I started writing poetry long before I wrote anything else. It’s just always been the thing. I loved reading poetry from a fairly early age but in my teens, it was a big focus. And all sorts. The renaissance poets, the metaphysics, modern songwriters, Willy the Shake and basically anything I could get my hands on or wrap my ears around. This is when I developed now lifelong loves for the words – and style – of James K. Baxter and Sam Hunt. For the work of Fleur Adcock. And the likes of Joni Mitchell, Suzanne Vega, Leonard Cohen, Lou Reed and Bob Dylan helped too – because in their interviews they pointed to poetry. And in their books of lyrics they legitimised lyrics as poetry and often included actual poems too.
So when I was 13 and through to when I was about 21 I typed all of my poems up on an electronic typewriter. My landlord biffed it in a skip when I was slow to move out of a flat. And though I haven’t yet written about that, it’s on easy recall so will make it into the pages one day. As it’s absolutely another story for another time.
I handwrote the poems first, then typed them up after – and I was inspired at first by the music I was listening to and the poetry I was reading. There are still a few poems that survive from those early years and I’m locked in a pact with myself to never look at them. They’re in a loft. There’s a beer crate stuffed with folders – pages and pages and pages. And I think if there’s anything ‘good’ in there it won’t be a huge loss to never unearth it.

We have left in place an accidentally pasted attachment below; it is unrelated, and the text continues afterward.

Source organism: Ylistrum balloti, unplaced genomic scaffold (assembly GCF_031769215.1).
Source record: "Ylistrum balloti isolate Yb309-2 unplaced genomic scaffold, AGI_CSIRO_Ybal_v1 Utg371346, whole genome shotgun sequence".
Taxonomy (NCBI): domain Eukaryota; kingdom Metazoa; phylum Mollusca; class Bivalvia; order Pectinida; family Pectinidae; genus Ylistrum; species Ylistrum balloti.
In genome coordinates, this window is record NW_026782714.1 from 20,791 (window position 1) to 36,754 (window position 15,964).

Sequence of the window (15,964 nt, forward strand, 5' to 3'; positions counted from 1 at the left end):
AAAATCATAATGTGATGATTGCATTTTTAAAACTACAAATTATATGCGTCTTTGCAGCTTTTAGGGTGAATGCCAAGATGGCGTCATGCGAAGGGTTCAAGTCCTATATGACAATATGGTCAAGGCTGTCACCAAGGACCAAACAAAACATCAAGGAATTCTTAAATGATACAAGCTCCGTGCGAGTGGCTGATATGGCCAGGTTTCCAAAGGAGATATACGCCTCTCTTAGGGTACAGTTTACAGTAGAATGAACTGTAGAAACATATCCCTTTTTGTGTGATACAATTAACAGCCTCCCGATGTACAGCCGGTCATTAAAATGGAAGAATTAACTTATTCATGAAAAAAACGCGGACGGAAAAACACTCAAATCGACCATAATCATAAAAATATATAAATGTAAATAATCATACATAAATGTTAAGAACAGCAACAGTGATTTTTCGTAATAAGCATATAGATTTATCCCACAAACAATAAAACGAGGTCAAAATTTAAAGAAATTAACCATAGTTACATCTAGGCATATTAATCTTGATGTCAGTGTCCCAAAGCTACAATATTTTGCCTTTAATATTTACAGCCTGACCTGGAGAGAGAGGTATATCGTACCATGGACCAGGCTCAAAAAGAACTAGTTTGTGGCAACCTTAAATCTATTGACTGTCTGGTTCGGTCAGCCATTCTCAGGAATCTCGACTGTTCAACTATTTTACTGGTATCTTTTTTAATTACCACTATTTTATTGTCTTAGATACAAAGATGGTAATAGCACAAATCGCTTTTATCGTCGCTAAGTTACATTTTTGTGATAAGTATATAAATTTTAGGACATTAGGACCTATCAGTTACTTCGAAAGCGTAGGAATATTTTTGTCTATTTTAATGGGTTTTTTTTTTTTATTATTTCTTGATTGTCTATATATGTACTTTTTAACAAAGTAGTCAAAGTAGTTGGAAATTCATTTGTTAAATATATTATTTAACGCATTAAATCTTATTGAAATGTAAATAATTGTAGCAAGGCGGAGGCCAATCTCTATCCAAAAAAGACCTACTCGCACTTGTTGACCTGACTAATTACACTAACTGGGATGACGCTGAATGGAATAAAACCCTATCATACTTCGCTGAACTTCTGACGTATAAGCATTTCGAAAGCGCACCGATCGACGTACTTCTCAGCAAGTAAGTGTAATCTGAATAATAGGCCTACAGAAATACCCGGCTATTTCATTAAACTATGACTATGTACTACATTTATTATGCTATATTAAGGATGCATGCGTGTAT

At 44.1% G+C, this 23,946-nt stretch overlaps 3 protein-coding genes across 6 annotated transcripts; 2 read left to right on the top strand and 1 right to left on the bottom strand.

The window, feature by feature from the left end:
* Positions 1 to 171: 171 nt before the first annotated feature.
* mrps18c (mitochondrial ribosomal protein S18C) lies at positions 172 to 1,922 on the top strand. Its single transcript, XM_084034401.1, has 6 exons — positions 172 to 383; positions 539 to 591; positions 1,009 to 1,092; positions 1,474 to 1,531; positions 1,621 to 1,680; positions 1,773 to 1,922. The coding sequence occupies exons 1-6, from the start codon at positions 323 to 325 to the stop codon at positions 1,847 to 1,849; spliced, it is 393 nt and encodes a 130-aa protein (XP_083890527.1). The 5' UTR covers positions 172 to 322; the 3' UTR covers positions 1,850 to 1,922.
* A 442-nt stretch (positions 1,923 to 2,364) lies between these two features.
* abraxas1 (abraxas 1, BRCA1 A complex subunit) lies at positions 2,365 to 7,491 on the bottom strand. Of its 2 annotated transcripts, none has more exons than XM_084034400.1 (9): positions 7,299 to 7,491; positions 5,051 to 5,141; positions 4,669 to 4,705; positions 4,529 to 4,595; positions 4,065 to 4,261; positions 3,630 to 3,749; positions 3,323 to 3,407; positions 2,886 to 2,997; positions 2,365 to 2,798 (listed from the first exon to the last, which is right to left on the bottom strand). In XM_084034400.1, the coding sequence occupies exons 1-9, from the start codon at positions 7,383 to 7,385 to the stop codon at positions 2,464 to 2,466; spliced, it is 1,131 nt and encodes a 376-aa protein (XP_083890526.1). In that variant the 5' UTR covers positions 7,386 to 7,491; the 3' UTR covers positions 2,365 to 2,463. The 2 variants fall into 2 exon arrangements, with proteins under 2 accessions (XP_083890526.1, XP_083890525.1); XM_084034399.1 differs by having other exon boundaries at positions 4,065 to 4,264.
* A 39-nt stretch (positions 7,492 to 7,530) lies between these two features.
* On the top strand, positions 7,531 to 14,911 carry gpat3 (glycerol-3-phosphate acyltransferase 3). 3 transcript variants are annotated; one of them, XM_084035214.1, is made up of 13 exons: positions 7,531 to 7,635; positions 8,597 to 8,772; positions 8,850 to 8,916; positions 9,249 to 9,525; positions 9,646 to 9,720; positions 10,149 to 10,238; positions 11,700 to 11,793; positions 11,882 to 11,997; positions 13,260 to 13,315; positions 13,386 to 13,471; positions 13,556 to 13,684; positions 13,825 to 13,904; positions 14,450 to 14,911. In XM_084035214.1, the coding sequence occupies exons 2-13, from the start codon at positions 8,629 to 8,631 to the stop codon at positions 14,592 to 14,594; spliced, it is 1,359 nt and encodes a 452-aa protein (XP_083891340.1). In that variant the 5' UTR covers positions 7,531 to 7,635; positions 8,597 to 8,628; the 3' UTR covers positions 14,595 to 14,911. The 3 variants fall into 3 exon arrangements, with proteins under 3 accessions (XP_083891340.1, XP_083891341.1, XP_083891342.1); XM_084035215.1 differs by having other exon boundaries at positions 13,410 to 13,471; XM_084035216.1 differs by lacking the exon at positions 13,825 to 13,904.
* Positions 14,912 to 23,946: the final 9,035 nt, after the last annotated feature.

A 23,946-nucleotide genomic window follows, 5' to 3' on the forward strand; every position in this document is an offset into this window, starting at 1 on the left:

These days – and really for most of the last two decades – I’ve used a computer for poetry writing. I will sometimes still scratch an idea out on a piece of paper – I carry notebooks when I remember. But also I make notes in my phone and I type directly to the computer, writing the poem as if it’s an assignment or a story or a review. And it is. That’s how I see it. Diary entries, little pieces of autobiography – a way of remembering. And a bit of storytelling.
And maybe I felt legitimate – though I think a few years before that my style clicked. For myself I mean. In my teens and twenties I tried many different things – rhyming and traditional forms, earnestly replicating favourite writers. Falling short, of course.
And then I took a break – got busy writing music reviews. And when I came back to poems, around the time of starting my Off The Tracks website, nearly a decade ago now, I felt the form fall into place. Blank verse. Some rhythm and rhyme play, sure. But whimsical stories bent to fit the shape of a poem.
Some people have said that I’m about democratising poetry. Making it accessible. I’m not sure who first said that – it was in a review I believe. But I like it. That’s certainly the aim. Poetry is – or can be – for anyone. I think poetry scares people off sometimes – like jazz, or classical music, or arts festivals. The very word has a fright attached to it. People worrying they won’t ‘get’ it.
I’m still very jealous – or at least in awe – of poets that I couldn’t possibly replicate. I’m doomed to write quickly and publish almost without caution. The blogging/reviewing worlds have punished me there. But what I can do is write the way I write. And so, mostly, I’m very okay with this.
And if I haven’t scared you off completely here’s a link to me reading a poem from my book live on RNZ – this was recorded last year ahead of the launch.
Finally, I have a YouTube channel where I read poems. I must be the most uncool person on YouTube. And that’s quite okay with me.
All of this comes from me rebuilding myself as a poet. I recently told someone that I’m a failed poet that has pieced myself together from those failings. I wasn’t looking for sympathy, nor a laugh – it’s just the truth of it as I see it. I tried all sorts of styles, and none of them fit. I was looking for my voice. I have it now. It has stuck with me. I’m happy with that. You are also stuck with it. But you get to click away whenever you want to. I don’t. And that’s also okay.